Derek Winnert


This article was written on 11 Aug 2017, and is filled under Uncategorized.

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I’ll Never Forget What’s ’Isname *** (1967, Oliver Reed, Orson Welles, Carol White) – Classic Movie Review 5898

Producer-director Michael Winner’s typically unsubtle 1967 Swinging Sixties tragi- comedy stars Oliver Reed as Andrew Quint, a conscience-stricken adman who smashes up his desk and quits the business for an honest life in literature, but is won back to the media fray by manipulative tycoon Jonathan Lute (Orson Welles).

Despite a tendency to circumvent subtlety and go for over-ebullience, reflecting the personalities of its stars and the director, as well as box-office considerations, Winner’s movie is funny, touching and well performed, in some cases excitingly performed.

Winner tends to have a sledgehammer touch as director, spoiling any serious intentions Peter Draper’s screenplay may have had or points it wanted to make about ambition, the rat race, the literary world and the ad industry. But somehow it all still works quite well, thanks mostly to the exuberance of the iconic cast, and to Winner’s perseverance too.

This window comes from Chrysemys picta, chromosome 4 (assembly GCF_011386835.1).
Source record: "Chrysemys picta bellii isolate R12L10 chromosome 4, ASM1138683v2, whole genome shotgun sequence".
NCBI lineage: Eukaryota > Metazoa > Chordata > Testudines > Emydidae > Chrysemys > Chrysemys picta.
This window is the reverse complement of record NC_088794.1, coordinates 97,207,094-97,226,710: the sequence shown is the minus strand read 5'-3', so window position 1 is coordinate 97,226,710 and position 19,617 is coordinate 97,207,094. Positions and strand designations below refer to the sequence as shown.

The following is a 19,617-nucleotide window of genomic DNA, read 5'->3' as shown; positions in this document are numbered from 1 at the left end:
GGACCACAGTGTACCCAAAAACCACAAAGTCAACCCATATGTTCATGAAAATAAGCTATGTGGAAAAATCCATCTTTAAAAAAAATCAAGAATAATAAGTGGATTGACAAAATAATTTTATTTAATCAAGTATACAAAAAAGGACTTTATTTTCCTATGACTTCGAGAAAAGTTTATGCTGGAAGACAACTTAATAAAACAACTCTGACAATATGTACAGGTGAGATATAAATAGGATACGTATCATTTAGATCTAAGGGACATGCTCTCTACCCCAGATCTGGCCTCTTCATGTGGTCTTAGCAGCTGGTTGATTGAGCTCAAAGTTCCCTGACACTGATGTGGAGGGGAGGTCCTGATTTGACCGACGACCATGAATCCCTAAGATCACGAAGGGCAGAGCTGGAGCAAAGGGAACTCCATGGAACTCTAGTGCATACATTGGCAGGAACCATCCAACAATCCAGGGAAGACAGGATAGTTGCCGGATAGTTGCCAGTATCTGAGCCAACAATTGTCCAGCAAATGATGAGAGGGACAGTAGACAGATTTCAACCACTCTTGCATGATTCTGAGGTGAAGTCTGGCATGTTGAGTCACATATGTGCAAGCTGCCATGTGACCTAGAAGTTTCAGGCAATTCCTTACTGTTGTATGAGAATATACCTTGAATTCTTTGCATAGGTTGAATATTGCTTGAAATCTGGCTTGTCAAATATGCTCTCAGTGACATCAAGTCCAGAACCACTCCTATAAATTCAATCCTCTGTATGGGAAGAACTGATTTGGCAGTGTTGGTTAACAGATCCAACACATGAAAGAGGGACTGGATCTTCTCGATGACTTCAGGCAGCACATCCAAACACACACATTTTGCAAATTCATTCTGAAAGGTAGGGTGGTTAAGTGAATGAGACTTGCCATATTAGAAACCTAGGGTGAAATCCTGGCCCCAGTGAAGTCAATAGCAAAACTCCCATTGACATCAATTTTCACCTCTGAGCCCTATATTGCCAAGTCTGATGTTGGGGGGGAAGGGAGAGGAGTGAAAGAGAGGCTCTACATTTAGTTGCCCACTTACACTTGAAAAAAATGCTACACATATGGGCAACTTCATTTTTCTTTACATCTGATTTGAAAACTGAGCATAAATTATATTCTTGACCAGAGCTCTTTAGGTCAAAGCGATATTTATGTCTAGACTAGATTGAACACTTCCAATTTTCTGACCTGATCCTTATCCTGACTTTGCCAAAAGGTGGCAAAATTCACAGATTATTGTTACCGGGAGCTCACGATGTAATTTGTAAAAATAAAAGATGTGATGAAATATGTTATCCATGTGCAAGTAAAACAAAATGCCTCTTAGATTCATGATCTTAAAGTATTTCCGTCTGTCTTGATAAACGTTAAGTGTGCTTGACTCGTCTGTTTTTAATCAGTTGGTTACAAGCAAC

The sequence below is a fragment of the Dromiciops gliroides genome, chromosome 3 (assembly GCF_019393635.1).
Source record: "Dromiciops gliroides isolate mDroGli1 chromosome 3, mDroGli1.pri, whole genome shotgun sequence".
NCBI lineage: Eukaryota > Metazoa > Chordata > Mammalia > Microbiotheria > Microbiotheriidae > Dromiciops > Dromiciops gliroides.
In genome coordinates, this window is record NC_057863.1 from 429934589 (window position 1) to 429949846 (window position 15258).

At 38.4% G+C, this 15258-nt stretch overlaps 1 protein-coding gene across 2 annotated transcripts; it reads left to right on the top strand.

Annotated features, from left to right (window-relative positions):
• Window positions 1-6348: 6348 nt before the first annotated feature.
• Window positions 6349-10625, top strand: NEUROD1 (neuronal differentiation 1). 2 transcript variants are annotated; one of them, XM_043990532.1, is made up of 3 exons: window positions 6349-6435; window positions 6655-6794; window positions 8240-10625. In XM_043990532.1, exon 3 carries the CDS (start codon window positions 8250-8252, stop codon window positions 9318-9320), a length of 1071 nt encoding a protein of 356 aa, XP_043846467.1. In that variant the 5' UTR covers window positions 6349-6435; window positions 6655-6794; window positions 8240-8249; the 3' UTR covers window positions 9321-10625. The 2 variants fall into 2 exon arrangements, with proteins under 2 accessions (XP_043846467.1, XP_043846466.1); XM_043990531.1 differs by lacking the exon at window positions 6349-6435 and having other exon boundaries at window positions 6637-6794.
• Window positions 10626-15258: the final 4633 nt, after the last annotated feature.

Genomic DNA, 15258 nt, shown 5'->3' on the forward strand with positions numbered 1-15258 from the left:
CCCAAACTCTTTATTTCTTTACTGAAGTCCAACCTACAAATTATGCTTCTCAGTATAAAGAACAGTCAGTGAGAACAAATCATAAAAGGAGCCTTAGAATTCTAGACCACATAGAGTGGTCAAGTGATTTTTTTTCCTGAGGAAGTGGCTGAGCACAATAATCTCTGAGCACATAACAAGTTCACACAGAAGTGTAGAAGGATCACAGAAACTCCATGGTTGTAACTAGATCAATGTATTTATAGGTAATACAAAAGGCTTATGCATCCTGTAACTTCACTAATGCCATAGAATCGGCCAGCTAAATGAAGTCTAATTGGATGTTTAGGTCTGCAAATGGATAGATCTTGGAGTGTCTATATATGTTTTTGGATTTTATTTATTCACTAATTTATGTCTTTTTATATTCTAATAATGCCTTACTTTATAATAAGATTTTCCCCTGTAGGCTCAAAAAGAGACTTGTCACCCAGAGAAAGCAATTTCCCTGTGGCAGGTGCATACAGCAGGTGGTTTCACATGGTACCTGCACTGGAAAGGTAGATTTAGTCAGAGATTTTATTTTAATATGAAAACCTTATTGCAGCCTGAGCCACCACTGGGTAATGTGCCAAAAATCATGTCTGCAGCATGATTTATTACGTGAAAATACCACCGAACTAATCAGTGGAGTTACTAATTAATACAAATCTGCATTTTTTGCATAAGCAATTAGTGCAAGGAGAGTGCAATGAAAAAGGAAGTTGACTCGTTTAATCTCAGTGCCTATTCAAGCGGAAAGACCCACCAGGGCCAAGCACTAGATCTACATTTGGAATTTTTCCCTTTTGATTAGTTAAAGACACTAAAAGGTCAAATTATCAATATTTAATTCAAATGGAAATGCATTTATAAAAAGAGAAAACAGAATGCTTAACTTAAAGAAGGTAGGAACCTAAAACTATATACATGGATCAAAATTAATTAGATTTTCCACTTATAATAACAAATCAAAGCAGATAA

A hit and it is now a fascinating 1967 slice of life. Even if the title doesn’t mean anything, like the film it is good fun.

Also in the cast are Carol White, Harry Andrews, Michael Hordern, Wendy Craig, Marianne Faithfull, Norman Rodway, Frank Finlay, Ann Lynn, Harvey Hall, Lyn Ashley, Edward Fox, Basil Dignam, Mark Burns, Mark Eden, Stuart Cooper, Veronica Clifford, Roland Curram, Peter Graves, Robert Mill, Bessie Love, Terence Sewards, Josephine Rueg, Katherine Kessey, Karen Kessey, Hugo Keith-Johnston and Mona Chong.

Welles, the same man who made Citizen Kane, said Draper’s screenplay was the best he had read since The Third Man, which he appeared in back in 1949.

Shocking some Sixties sensibilities, Marianne Faithfull as Josie says: ‘Get out of here, you f***ing bastard! The BBFC demanded the removal of this single use of the word for the cinema release. Winner reached a compromise by partly obscuring the word with the sound of a car horn. It is often cited as the first time the word was heard in the cinema, though Ulysses was released the same year.

It also got into censorship trouble in America to when it was denied a MPAA seal of approval because of a scene between Reed and White that implies oral sex. So Universal distributed the film through a non-MPAA-signatory company. This and a similar scene in Charlie Bubbles (1967) helped to end the US Production Code and see it replaced by a ratings system.

© Derek Winnert 2017 Classic Movie Review 5898

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